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Djokovic beats Federer in longest-ever Wimbledon final for fifth title

The world number one moves to 16 Grand Slam wins after another Centre Court classic.

NOVAK DJOKOVIC EVENTUALLY broke Roger Federer’s resistance to edge another epic five-set Centre Court showdown and win his fifth Wimbledon title in the longest-ever final at SW19.

The world number one conjured a superb rearguard action to save two championship points deep in the fifth set, before his relentless power-hitting earned him his 16th Grand Slam singles title, 7-6, 1-6, 7-6, 4-6, 13-12 [7-3].

Wimbledon 2019 - Day Thirteen - The All England Lawn Tennis and Croquet Club Djokovic reigned supreme on Centre Court again. Source: Mike Egerton

Djokovic is the first man since 1948 to save championship points in the final and go on to win. 

Djokovic has now beaten the Swiss great in each of their three SW19 final showdowns, as the Serb defended the crown he won last year to add to the Australian Open he won earlier in 2019.

In winning his fifth Wimbledon title, Djokovic moves level with Björn Borg on the All-England Club honours board, two behind Pete Sampras and three behind Federer.

Despite being outplayed by the 37-year-old for large parts of the knife-edge encounter, Djokovic prevailed amid utter drama on Centre Court. 

At four hours and 57 minutes, it was the longest Wimbledon final ever played and settled by a final set tiebreak for the first time.

“I think that if this is not the most exciting final then definitely it’s in the top two or three of my career against one of the greatest players of all time, Roger, who I respect,” said Djokovic.

“Unfortunately in this type of match someone has to lose. It is quite unreal to be two match points down to come back and strange to play a tie-break at 12-12.”

It was incredibly tough on Federer, chasing a ninth Wimbledon crown, who didn’t face a break point until the eighth game of the fourth set.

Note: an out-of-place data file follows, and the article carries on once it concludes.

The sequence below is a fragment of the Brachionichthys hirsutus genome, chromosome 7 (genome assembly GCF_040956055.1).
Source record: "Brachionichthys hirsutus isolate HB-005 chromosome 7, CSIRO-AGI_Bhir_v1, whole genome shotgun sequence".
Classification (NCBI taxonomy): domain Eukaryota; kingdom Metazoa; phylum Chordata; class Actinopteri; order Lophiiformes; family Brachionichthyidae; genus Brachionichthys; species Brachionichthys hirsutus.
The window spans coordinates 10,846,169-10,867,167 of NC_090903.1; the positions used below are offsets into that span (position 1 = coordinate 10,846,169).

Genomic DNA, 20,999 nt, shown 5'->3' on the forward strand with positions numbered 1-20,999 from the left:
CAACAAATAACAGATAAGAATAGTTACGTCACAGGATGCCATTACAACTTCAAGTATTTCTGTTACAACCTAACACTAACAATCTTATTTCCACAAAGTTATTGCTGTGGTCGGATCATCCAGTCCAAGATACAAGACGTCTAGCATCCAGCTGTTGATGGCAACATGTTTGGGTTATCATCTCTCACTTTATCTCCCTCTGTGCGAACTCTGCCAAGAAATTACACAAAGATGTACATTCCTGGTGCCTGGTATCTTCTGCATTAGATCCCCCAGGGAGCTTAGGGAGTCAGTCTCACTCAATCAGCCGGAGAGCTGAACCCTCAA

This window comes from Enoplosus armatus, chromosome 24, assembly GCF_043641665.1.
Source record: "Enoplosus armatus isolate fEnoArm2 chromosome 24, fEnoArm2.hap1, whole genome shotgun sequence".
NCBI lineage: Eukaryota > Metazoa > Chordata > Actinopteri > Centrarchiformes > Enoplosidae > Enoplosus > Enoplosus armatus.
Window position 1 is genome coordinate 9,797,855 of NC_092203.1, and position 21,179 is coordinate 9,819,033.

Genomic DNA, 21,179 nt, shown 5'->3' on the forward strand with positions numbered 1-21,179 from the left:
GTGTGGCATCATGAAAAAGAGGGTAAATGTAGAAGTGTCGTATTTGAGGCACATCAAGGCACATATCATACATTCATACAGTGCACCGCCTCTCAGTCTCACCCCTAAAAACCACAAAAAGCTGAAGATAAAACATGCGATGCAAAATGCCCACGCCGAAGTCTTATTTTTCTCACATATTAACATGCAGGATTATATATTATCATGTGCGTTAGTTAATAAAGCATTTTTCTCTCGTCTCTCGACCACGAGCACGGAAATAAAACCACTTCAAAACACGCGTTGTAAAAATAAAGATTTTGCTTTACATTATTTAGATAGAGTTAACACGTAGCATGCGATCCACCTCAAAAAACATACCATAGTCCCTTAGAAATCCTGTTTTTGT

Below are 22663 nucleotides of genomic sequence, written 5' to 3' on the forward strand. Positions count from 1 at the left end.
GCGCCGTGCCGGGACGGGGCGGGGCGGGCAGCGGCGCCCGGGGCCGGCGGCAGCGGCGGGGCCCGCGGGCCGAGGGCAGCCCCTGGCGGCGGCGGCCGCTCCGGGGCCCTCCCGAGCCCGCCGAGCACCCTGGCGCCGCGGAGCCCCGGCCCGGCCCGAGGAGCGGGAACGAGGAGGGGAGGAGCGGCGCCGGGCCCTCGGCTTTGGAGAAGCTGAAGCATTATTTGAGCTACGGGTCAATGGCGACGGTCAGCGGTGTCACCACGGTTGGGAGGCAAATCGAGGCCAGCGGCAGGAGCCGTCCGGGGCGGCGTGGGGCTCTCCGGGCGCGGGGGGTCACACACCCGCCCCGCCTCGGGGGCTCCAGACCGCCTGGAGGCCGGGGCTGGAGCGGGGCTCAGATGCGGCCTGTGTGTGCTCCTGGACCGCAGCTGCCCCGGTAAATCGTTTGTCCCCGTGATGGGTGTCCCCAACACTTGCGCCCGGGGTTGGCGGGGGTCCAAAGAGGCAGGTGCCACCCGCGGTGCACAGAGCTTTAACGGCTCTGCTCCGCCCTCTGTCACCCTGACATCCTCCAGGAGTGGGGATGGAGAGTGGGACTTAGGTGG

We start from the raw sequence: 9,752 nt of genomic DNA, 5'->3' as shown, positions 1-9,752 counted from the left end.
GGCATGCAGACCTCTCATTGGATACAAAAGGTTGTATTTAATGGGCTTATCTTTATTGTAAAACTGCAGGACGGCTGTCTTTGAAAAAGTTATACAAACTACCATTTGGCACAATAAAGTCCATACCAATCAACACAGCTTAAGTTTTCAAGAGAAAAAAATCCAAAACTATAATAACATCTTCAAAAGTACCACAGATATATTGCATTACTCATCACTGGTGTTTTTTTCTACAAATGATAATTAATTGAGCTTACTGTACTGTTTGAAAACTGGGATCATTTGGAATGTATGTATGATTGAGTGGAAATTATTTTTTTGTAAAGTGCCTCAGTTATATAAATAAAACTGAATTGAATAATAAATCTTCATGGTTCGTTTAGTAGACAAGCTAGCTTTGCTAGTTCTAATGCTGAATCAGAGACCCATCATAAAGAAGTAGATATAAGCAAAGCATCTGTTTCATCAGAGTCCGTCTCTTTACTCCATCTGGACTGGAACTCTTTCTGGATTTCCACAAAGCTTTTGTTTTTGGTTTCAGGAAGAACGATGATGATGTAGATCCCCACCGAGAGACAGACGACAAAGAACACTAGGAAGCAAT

He even had two match points in the 16th game of the deciding set which lasted over two hours.

“It was long and it had everything. I had answers, so did he and we played some great tennis,” said Federer.

“I hope I give some other people at 37 the feeling it is not over yet.”

Wimbledon 2019 - Day Thirteen - The All England Lawn Tennis and Croquet Club Djokovic won his 16th Grand Slam. Source: Mike Egerton

Djokovic’s win meant that the ‘Big Three’ of men’s tennis — himself, Federer and Rafael Nadal — have won the last 11 Slams.

He has now won nine of his last 11 clashes against Federer and three of their four Wimbledon meetings.

Federer carved out the only break point of the opening set — but Djokovic saved it and with serve dominating, the set was decided by the tiebreak.

The top seed was 3-1 up, then Federer inched to 5-3 before Djokovic swept the next four points.

At 58 minutes, it was two minutes longer than the women’s final on Saturday.

Djokovic, however, then went completely off the boil, losing his footing as he was broken in the first game of the second set.

Federer broke twice again and after just 25 more minutes the final was all-square with Djokovic managing just two winners in the set.

Federer was comfortably on top in the third set, flashing winners from all parts of the court but was unable to convert a set point in the 10th game.

Djokovic made him pay. Despite not managing a single break point in the match, he pounced again in the tiebreak to reclaim the lead.

Federer wasn’t finished. Back came the veteran with a double break for 5-2.

Djokovic then carved out his first break points of the match in the eighth game.

Wimbledon 2019 - Day Thirteen - The All England Lawn Tennis and Croquet Club The pair produced an epic final. Source: Victoria Jones

The first was saved after a breathtaking 35-shot rally before the Serb finally broke for the first time.

It was too little, too late, however, as Federer deservedly levelled the final.

Into a tense finale, Federer saved three break points in the fourth game but a drilled, backhand passing shot gave Djokovic the break in the sixth game for a 4-2 lead.

The world number one couldn’t back it up and Federer had Centre Court on their feet when he restored parity in the next game.

Despite twice being just two points from defeat, Federer broke for 8-7 but was unable to serve out for the match.

As the clock ticked past the previous longest final of 4 hours and 48 minutes it took Nadal to beat Federer in the 2008 final, the match was decided by the first 12-12 tiebreak in a singles match at the tournament.

Djokovic prevailed, moving to three championship points and claiming victory when Federer shanked a return wide.

With reporting from AFP

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Ryan Bailey

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